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2nd Annual Women’s March Planned for San Diego


Peaceful demonstrators in support of women’s rights and empowering citizens to vote plan to gather in San Diego Saturday for the 2018 Women’s March – one of the hundreds of events of this kind happening around the globe this weekend.

Dubbed the “Women’s March San Diego: Hear Our Vote,” the 1.29-mile march will start at 10 a.m. on the west side of Waterfront Park and make its way down Harbor Drive. It’ll turn onto Pacific Highway and end at West Ash Street near Waterfront Park. The event goes on until 1 p.m.

According to the Women’s March website, the demonstration is “designed to engage and empower voters to support women’s rights, human rights, social and environmental justice, and to encourage participation in 2018 midterm elections.” Participants are urged to march for their “voices and votes to be heard.”

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The San Diego rally is expected to be attended by several local leaders including Senator Toni Atkins, Assemblywoman Lorena Gonzalez-Fletcher, Congresswoman Susan Davis, Assemblywoman Shirley Weber and councilmembers Barbara Bry and Georgette Gomez, to name a few of the familiar faces.

The San Diego Labor Council will also partake in the march, according to director of community engagement, Brissa Johnson.

Locals Unite for San Diego Women’s March
Locals Unite for San Diego Women’s March
“It’s women coming out, in solidarity, to stand up for women’s rights and women’s issues and not only fight for equality but for equity as well,” Johnson told NBC 7. “It’s important for us to express our concerns and our voice and really bring that power back to the people.”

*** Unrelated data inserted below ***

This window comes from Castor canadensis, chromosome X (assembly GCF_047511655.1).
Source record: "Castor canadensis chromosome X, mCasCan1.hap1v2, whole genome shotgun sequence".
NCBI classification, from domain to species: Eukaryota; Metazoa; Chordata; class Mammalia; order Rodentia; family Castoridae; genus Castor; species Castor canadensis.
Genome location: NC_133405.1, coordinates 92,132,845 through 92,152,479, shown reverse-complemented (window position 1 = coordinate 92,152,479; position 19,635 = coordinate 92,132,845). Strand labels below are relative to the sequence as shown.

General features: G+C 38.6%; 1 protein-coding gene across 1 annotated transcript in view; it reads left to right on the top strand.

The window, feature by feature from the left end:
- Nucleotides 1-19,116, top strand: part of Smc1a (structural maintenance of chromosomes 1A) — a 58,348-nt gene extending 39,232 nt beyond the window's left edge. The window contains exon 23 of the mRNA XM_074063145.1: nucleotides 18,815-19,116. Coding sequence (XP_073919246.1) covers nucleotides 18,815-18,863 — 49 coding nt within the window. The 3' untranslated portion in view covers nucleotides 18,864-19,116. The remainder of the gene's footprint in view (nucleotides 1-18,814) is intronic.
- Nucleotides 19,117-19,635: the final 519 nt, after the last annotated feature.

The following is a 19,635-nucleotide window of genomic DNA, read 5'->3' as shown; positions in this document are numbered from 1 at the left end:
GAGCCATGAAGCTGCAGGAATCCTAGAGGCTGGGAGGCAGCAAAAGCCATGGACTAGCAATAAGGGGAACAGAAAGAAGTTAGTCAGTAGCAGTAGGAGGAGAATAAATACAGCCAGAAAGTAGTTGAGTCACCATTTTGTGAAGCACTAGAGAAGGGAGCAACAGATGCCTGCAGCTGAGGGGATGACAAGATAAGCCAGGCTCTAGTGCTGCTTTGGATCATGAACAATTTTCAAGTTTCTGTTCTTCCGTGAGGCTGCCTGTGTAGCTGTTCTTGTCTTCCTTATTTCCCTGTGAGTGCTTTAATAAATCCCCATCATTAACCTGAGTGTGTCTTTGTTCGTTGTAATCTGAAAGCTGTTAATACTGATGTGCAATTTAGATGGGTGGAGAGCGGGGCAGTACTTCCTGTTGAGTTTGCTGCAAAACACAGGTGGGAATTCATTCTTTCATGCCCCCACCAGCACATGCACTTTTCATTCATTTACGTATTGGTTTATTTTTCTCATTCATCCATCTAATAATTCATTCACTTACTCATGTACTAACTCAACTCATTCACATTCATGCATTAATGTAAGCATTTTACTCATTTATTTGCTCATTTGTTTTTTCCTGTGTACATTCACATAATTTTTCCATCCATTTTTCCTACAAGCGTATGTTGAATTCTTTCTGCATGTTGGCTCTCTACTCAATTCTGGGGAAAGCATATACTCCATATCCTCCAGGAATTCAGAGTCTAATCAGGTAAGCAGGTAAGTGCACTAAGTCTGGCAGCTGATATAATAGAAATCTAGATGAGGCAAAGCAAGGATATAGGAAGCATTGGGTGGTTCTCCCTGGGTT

She expects a large, diverse crowd at the event, including many DREAMers, as well as those who support DACA recipients.

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“This year has been so intense with everything that’s happening with the current administration and things that are happening locally. And San Diego is a border town, so we’ve been really impacted by the legislation affecting our DREAMers and our community,” Johnson said.

Anticipating a large turnout, the San Diego Metropolitan Transit System (MTS) will boost its trolley service in the area. Attendees can park for free at SDCCU Stadium in Mission Valley and take the trolley’s Sycuan Green Line to the County Center/Little Italy Station, which is one block away from Waterfront Park. MTS will run trolleys every 7.5 minutes beginning at 8 a.m.

Edward Donaghy shared this video of the massive march in San Diego from the Star Princess cruise ship docked at the port. A total of 40,000 people marched in San Diego in solidarity with the Women’s March on Washington. (Published Wednesday, Jan. 25, 2017)
MTS said it would also run trolley service every 15 minutes from Santee to downtown. Service on the Orange Line will be increased to every 15 minutes beginning at 8:15 a.m. from the El Cajon Transit Center to downtown San Diego.